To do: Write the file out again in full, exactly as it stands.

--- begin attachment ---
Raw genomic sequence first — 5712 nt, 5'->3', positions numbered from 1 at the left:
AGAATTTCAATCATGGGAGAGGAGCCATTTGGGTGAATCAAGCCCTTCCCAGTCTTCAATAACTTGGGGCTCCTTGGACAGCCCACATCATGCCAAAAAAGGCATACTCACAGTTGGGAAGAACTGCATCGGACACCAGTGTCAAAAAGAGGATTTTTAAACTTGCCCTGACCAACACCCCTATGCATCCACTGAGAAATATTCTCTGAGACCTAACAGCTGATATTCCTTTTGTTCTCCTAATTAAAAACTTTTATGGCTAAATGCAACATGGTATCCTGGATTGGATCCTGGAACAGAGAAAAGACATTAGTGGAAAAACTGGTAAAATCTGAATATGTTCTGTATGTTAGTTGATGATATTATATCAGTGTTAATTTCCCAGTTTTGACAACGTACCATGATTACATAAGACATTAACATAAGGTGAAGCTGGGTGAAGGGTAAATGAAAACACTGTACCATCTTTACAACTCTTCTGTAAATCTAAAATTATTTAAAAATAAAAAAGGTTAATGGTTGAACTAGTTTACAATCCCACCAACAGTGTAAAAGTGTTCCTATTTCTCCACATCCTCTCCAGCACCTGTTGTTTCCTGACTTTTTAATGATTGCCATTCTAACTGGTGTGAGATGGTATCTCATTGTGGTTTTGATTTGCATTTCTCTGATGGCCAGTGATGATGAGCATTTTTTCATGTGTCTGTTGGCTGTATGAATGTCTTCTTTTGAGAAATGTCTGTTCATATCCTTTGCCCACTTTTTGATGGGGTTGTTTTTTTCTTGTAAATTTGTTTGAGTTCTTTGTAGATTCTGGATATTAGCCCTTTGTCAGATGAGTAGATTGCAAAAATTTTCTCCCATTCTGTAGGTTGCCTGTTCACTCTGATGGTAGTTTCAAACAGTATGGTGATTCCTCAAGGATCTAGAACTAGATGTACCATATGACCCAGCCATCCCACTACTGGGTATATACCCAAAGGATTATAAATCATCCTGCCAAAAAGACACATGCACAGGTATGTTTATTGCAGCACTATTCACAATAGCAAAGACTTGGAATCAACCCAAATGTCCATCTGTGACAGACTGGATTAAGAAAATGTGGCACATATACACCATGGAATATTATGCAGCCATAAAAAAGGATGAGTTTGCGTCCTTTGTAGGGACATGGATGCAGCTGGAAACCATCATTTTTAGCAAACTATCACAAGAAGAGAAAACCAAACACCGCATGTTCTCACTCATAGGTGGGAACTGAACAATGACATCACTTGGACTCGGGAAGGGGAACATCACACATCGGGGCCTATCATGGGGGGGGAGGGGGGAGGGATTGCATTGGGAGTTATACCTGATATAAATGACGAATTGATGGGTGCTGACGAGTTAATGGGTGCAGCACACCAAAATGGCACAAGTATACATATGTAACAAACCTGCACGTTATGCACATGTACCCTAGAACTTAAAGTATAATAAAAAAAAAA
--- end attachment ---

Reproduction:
Raw genomic sequence first — 5712 nt, 5'->3', positions numbered from 1 at the left:
AGAATTTCAATCATGGGAGAGGAGCCATTTGGGTGAATCAAGCCCTTCCCAGTCTTCAATAACTTGGGGCTCCTTGGACAGCCCACATCATGCCAAAAAAGGCATACTCACAGTTGGGAAGAACTGCATCGGACACCAGTGTCAAAAAGAGGATTTTTAAACTTGCCCTGACCAACACCCCTATGCATCCACTGAGAAATATTCTCTGAGACCTAACAGCTGATATTCCTTTTGTTCTCCTAATTAAAAACTTTTATGGCTAAATGCAACATGGTATCCTGGATTGGATCCTGGAACAGAGAAAAGACATTAGTGGAAAAACTGGTAAAATCTGAATATGTTCTGTATGTTAGTTGATGATATTATATCAGTGTTAATTTCCCAGTTTTGACAACGTACCATGATTACATAAGACATTAACATAAGGTGAAGCTGGGTGAAGGGTAAATGAAAACACTGTACCATCTTTACAACTCTTCTGTAAATCTAAAATTATTTAAAAATAAAAAAGGTTAATGGTTGAACTAGTTTACAATCCCACCAACAGTGTAAAAGTGTTCCTATTTCTCCACATCCTCTCCAGCACCTGTTGTTTCCTGACTTTTTAATGATTGCCATTCTAACTGGTGTGAGATGGTATCTCATTGTGGTTTTGATTTGCATTTCTCTGATGGCCAGTGATGATGAGCATTTTTTCATGTGTCTGTTGGCTGTATGAATGTCTTCTTTTGAGAAATGTCTGTTCATATCCTTTGCCCACTTTTTGATGGGGTTGTTTTTTTCTTGTAAATTTGTTTGAGTTCTTTGTAGATTCTGGATATTAGCCCTTTGTCAGATGAGTAGATTGCAAAAATTTTCTCCCATTCTGTAGGTTGCCTGTTCACTCTGATGGTAGTTTCAAACAGTATGGTGATTCCTCAAGGATCTAGAACTAGATGTACCATATGACCCAGCCATCCCACTACTGGGTATATACCCAAAGGATTATAAATCATCCTGCCAAAAAGACACATGCACAGGTATGTTTATTGCAGCACTATTCACAATAGCAAAGACTTGGAATCAACCCAAATGTCCATCTGTGACAGACTGGATTAAGAAAATGTGGCACATATACACCATGGAATATTATGCAGCCATAAAAAAGGATGAGTTTGCGTCCTTTGTAGGGACATGGATGCAGCTGGAAACCATCATTTTTAGCAAACTATCACAAGAAGAGAAAACCAAACACCGCATGTTCTCACTCATAGGTGGGAACTGAACAATGACATCACTTGGACTCGGGAAGGGGAACATCACACATCGGGGCCTATCATGGGGGGGGAGGGGGGAGGGATTGCATTGGGAGTTATACCTGATATAAATGACGAATTGATGGGTGCTGACGAGTTAATGGGTGCAGCACACCAAAATGGCACAAGTATACATATGTAACAAACCTGCACGTTATGCACATGTACCCTAGAACTTAAAGTATAATAAAAAAAAAA